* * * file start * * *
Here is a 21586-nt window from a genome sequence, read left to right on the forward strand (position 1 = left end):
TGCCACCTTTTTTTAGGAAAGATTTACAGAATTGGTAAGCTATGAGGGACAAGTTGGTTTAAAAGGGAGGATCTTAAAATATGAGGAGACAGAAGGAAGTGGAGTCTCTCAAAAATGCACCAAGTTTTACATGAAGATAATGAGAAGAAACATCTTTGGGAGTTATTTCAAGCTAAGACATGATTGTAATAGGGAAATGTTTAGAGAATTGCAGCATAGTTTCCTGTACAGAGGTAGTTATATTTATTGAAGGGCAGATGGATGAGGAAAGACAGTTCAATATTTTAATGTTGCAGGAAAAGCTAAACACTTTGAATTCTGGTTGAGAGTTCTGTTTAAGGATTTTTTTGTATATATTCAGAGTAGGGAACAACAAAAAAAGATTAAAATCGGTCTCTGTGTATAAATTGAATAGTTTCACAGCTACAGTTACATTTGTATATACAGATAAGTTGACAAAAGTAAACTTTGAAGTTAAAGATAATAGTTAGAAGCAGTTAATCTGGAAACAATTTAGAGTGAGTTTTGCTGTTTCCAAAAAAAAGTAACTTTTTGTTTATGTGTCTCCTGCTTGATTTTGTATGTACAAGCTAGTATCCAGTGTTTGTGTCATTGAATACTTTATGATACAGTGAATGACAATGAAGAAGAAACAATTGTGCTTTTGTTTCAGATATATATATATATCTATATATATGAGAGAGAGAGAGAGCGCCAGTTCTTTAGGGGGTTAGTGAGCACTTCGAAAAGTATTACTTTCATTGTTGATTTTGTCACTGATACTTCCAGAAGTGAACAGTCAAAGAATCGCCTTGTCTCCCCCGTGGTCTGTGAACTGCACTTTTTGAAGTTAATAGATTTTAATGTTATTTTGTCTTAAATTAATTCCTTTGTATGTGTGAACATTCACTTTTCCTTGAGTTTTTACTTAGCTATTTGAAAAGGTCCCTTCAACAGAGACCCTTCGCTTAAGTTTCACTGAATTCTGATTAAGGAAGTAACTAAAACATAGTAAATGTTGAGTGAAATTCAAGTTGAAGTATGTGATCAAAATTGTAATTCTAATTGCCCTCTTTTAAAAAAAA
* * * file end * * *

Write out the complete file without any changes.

Here is a 21586-nt window from a genome sequence, read left to right on the forward strand (position 1 = left end):
TGCCACCTTTTTTTAGGAAAGATTTACAGAATTGGTAAGCTATGAGGGACAAGTTGGTTTAAAAGGGAGGATCTTAAAATATGAGGAGACAGAAGGAAGTGGAGTCTCTCAAAAATGCACCAAGTTTTACATGAAGATAATGAGAAGAAACATCTTTGGGAGTTATTTCAAGCTAAGACATGATTGTAATAGGGAAATGTTTAGAGAATTGCAGCATAGTTTCCTGTACAGAGGTAGTTATATTTATTGAAGGGCAGATGGATGAGGAAAGACAGTTCAATATTTTAATGTTGCAGGAAAAGCTAAACACTTTGAATTCTGGTTGAGAGTTCTGTTTAAGGATTTTTTTGTATATATTCAGAGTAGGGAACAACAAAAAAAGATTAAAATCGGTCTCTGTGTATAAATTGAATAGTTTCACAGCTACAGTTACATTTGTATATACAGATAAGTTGACAAAAGTAAACTTTGAAGTTAAAGATAATAGTTAGAAGCAGTTAATCTGGAAACAATTTAGAGTGAGTTTTGCTGTTTCCAAAAAAAAGTAACTTTTTGTTTATGTGTCTCCTGCTTGATTTTGTATGTACAAGCTAGTATCCAGTGTTTGTGTCATTGAATACTTTATGATACAGTGAATGACAATGAAGAAGAAACAATTGTGCTTTTGTTTCAGATATATATATATATCTATATATATGAGAGAGAGAGAGAGCGCCAGTTCTTTAGGGGGTTAGTGAGCACTTCGAAAAGTATTACTTTCATTGTTGATTTTGTCACTGATACTTCCAGAAGTGAACAGTCAAAGAATCGCCTTGTCTCCCCCGTGGTCTGTGAACTGCACTTTTTGAAGTTAATAGATTTTAATGTTATTTTGTCTTAAATTAATTCCTTTGTATGTGTGAACATTCACTTTTCCTTGAGTTTTTACTTAGCTATTTGAAAAGGTCCCTTCAACAGAGACCCTTCGCTTAAGTTTCACTGAATTCTGATTAAGGAAGTAACTAAAACATAGTAAATGTTGAGTGAAATTCAAGTTGAAGTATGTGATCAAAATTGTAATTCTAATTGCCCTCTTTTAAAAAAAA